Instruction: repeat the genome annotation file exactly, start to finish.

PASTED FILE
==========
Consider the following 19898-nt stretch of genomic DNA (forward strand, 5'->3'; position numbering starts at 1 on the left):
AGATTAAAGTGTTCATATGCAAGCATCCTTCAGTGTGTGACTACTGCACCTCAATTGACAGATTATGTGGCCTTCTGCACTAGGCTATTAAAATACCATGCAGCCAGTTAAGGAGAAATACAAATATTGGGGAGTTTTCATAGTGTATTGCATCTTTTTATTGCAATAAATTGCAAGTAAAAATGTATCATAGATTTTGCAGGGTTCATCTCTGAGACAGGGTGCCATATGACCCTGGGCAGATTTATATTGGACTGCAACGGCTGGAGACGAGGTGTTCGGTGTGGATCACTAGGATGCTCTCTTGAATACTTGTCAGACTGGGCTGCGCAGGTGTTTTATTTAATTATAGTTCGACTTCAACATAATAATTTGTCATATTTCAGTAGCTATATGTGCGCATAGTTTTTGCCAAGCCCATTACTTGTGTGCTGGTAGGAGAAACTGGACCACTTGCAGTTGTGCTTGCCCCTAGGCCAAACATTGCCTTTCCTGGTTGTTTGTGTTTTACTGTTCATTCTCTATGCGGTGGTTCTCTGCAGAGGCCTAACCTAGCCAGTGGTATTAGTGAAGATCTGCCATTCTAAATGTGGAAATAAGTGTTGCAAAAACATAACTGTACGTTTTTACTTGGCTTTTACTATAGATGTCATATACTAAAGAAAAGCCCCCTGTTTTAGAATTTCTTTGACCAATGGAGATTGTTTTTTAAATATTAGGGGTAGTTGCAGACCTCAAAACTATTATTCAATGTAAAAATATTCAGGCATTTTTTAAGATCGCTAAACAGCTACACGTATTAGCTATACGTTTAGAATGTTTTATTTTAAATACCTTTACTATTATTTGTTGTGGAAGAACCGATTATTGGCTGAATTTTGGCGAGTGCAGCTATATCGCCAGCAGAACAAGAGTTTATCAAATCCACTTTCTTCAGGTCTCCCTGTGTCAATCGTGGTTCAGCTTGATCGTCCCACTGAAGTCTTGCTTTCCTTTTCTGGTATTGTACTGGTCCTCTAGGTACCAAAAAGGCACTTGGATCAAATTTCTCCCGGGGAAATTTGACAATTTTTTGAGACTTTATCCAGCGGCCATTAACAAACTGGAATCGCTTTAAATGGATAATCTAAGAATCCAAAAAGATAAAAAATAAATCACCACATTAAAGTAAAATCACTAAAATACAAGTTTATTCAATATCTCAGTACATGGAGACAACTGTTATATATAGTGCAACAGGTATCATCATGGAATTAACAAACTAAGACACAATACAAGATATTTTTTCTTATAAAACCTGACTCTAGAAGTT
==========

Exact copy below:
Consider the following 19898-nt stretch of genomic DNA (forward strand, 5'->3'; position numbering starts at 1 on the left):
AGATTAAAGTGTTCATATGCAAGCATCCTTCAGTGTGTGACTACTGCACCTCAATTGACAGATTATGTGGCCTTCTGCACTAGGCTATTAAAATACCATGCAGCCAGTTAAGGAGAAATACAAATATTGGGGAGTTTTCATAGTGTATTGCATCTTTTTATTGCAATAAATTGCAAGTAAAAATGTATCATAGATTTTGCAGGGTTCATCTCTGAGACAGGGTGCCATATGACCCTGGGCAGATTTATATTGGACTGCAACGGCTGGAGACGAGGTGTTCGGTGTGGATCACTAGGATGCTCTCTTGAATACTTGTCAGACTGGGCTGCGCAGGTGTTTTATTTAATTATAGTTCGACTTCAACATAATAATTTGTCATATTTCAGTAGCTATATGTGCGCATAGTTTTTGCCAAGCCCATTACTTGTGTGCTGGTAGGAGAAACTGGACCACTTGCAGTTGTGCTTGCCCCTAGGCCAAACATTGCCTTTCCTGGTTGTTTGTGTTTTACTGTTCATTCTCTATGCGGTGGTTCTCTGCAGAGGCCTAACCTAGCCAGTGGTATTAGTGAAGATCTGCCATTCTAAATGTGGAAATAAGTGTTGCAAAAACATAACTGTACGTTTTTACTTGGCTTTTACTATAGATGTCATATACTAAAGAAAAGCCCCCTGTTTTAGAATTTCTTTGACCAATGGAGATTGTTTTTTAAATATTAGGGGTAGTTGCAGACCTCAAAACTATTATTCAATGTAAAAATATTCAGGCATTTTTTAAGATCGCTAAACAGCTACACGTATTAGCTATACGTTTAGAATGTTTTATTTTAAATACCTTTACTATTATTTGTTGTGGAAGAACCGATTATTGGCTGAATTTTGGCGAGTGCAGCTATATCGCCAGCAGAACAAGAGTTTATCAAATCCACTTTCTTCAGGTCTCCCTGTGTCAATCGTGGTTCAGCTTGATCGTCCCACTGAAGTCTTGCTTTCCTTTTCTGGTATTGTACTGGTCCTCTAGGTACCAAAAAGGCACTTGGATCAAATTTCTCCCGGGGAAATTTGACAATTTTTTGAGACTTTATCCAGCGGCCATTAACAAACTGGAATCGCTTTAAATGGATAATCTAAGAATCCAAAAAGATAAAAAATAAATCACCACATTAAAGTAAAATCACTAAAATACAAGTTTATTCAATATCTCAGTACATGGAGACAACTGTTATATATAGTGCAACAGGTATCATCATGGAATTAACAAACTAAGACACAATACAAGATATTTTTTCTTATAAAACCTGACTCTAGAAGTT